As everybody upgrades to iOS 7, older iOS apps will crash more
While iOS 7 is a big change from past versions, 80% of users are still likely to switch within three months. Those who don't switch may run into more performance problems, as developers neglect older versions of their apps.
That's the conclusion drawn by Crittercism, a company which handles app performance management for many major app makers, including LinkedIn, Netflix, and Pinterest. Crittercism currently monitors more than 600 million individual app instances on phones and tablets, so it collects a lot of data about app performance. The company took a close look at its data from the last 12 months to try and predict what would happen as users switch to iOS 7.
First, the company found that iOS users switch to new OS versions much more quickly than Android users. Apple's strategy of unveiling new iOS versions at big shows -- WWDC and last week's iPhone 5S and 5C launch, in this case -- apparently gets users excited. It also helps that Apple makes new iOS versions readily available for older hardware, while Android updates are often trickled out unpredictably by carriers or hardware makers.
If users follow the pattern of iOS 6, Critterism says that 80% of them will have upgraded to iOS 7 by December. (Note that iOS 7 will work only on the iPhone 4, iPad 2, iPad mini, iPod Touch 5, and later models. Users with older devices are out of luck.)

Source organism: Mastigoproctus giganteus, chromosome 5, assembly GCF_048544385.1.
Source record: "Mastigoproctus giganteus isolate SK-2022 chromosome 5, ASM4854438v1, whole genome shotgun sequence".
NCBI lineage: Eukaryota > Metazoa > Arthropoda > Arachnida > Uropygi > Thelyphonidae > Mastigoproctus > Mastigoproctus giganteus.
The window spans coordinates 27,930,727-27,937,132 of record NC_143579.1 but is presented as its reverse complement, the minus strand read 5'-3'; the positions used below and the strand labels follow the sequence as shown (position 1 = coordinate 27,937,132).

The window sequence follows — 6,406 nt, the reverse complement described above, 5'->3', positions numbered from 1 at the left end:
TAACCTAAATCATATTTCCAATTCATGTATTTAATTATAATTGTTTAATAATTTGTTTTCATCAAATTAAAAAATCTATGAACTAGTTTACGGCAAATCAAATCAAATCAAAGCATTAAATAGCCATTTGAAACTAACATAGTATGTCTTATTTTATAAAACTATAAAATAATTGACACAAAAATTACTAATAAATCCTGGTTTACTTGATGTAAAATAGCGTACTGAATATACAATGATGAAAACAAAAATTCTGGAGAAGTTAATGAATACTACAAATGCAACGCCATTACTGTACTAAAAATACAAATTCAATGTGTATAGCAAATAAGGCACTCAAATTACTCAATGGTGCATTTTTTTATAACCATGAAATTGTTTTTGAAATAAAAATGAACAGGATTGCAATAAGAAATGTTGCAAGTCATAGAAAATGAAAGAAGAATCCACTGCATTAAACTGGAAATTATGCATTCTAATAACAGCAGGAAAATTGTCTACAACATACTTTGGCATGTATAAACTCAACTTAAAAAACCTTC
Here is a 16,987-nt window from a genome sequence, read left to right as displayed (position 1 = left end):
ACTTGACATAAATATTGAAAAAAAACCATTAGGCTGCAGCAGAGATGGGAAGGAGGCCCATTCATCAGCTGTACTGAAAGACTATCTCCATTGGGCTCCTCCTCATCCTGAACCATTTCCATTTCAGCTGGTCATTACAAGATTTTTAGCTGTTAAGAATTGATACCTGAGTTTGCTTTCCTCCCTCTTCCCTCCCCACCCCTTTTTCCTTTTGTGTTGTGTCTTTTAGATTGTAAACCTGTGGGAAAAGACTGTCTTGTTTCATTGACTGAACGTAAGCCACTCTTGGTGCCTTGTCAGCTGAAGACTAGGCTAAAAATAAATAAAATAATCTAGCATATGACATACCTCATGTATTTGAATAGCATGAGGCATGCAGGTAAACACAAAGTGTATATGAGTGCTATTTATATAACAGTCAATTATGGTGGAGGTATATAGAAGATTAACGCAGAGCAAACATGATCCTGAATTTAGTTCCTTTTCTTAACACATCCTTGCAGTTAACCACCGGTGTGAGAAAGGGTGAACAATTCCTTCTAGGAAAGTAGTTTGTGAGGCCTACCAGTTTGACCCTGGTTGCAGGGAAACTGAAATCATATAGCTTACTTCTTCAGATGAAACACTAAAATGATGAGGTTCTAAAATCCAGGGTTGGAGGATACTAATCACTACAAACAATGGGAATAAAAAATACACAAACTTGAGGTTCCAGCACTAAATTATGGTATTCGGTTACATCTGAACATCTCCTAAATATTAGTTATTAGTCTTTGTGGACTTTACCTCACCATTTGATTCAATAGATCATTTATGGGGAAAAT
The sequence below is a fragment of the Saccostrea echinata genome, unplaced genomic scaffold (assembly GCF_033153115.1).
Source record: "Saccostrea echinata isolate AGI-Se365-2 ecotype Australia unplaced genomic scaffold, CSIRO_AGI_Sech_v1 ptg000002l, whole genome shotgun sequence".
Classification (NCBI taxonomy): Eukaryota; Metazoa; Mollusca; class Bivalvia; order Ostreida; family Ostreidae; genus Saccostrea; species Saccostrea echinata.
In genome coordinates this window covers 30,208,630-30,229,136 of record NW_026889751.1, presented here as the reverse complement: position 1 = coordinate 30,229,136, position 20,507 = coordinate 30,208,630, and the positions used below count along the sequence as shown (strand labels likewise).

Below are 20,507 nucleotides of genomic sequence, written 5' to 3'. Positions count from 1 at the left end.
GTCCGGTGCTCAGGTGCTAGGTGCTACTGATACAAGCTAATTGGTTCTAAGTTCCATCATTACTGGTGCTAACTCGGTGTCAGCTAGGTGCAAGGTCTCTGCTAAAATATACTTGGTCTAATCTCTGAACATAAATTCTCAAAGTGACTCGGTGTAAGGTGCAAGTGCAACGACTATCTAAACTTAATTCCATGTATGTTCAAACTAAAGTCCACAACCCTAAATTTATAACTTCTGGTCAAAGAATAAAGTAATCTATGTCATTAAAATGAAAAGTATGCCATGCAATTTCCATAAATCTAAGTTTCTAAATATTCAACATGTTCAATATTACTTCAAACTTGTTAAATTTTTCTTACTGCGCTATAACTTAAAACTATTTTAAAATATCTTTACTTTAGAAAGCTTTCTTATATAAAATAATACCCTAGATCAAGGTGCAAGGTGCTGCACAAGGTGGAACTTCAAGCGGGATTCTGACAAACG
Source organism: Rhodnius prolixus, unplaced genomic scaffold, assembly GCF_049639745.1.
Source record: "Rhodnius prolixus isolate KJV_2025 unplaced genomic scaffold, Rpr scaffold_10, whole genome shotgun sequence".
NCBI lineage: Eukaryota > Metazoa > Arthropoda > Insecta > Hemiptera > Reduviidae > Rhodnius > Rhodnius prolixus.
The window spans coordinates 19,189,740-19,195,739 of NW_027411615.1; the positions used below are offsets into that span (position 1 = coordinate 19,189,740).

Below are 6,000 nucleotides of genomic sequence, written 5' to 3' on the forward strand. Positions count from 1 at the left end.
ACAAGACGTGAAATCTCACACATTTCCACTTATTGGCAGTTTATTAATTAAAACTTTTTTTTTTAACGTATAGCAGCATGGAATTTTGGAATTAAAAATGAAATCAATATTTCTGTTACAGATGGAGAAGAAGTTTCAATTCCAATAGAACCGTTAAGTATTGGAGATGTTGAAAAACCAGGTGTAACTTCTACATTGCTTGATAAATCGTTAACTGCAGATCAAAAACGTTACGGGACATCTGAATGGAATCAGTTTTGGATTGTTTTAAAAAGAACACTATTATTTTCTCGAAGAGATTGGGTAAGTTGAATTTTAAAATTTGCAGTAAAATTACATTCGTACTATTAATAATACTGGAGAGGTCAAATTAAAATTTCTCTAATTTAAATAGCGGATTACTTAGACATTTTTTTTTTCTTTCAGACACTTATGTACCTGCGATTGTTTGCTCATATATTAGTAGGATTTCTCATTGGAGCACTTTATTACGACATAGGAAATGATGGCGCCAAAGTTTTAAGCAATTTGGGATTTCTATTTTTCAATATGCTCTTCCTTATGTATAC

Developers have adapted to the avid upgrade habits of Apple users, and this has an unfortunate side effect. As iOS developers focus energy and resources on building the new version of their apps, they are less likely to update old versions to fix performance issues.
That means older versions of iOS apps are crashing more often. Between January and August, Crittercism found that crash rates on iOS 6 and iOS 6.0.1 went up dramatically -- by 85% and 74% respectively. Chief Marketing Officer Kalyan Ramanthan told me that crash rates on average for all versions of iOS 6 went from around 0.75% to 1.5% during that time. The likely culprit? Apple released iOS 7 to developers in June, and so they diverted significant resources revamping their apps for the new version.
In other words, everybody else is going to upgrade, so you better follow along as well.
At least, that's the prediction. Ramanthan told me Crittercism is going to look at actual upgrade rates over the next few months and see how they compare with previous models.
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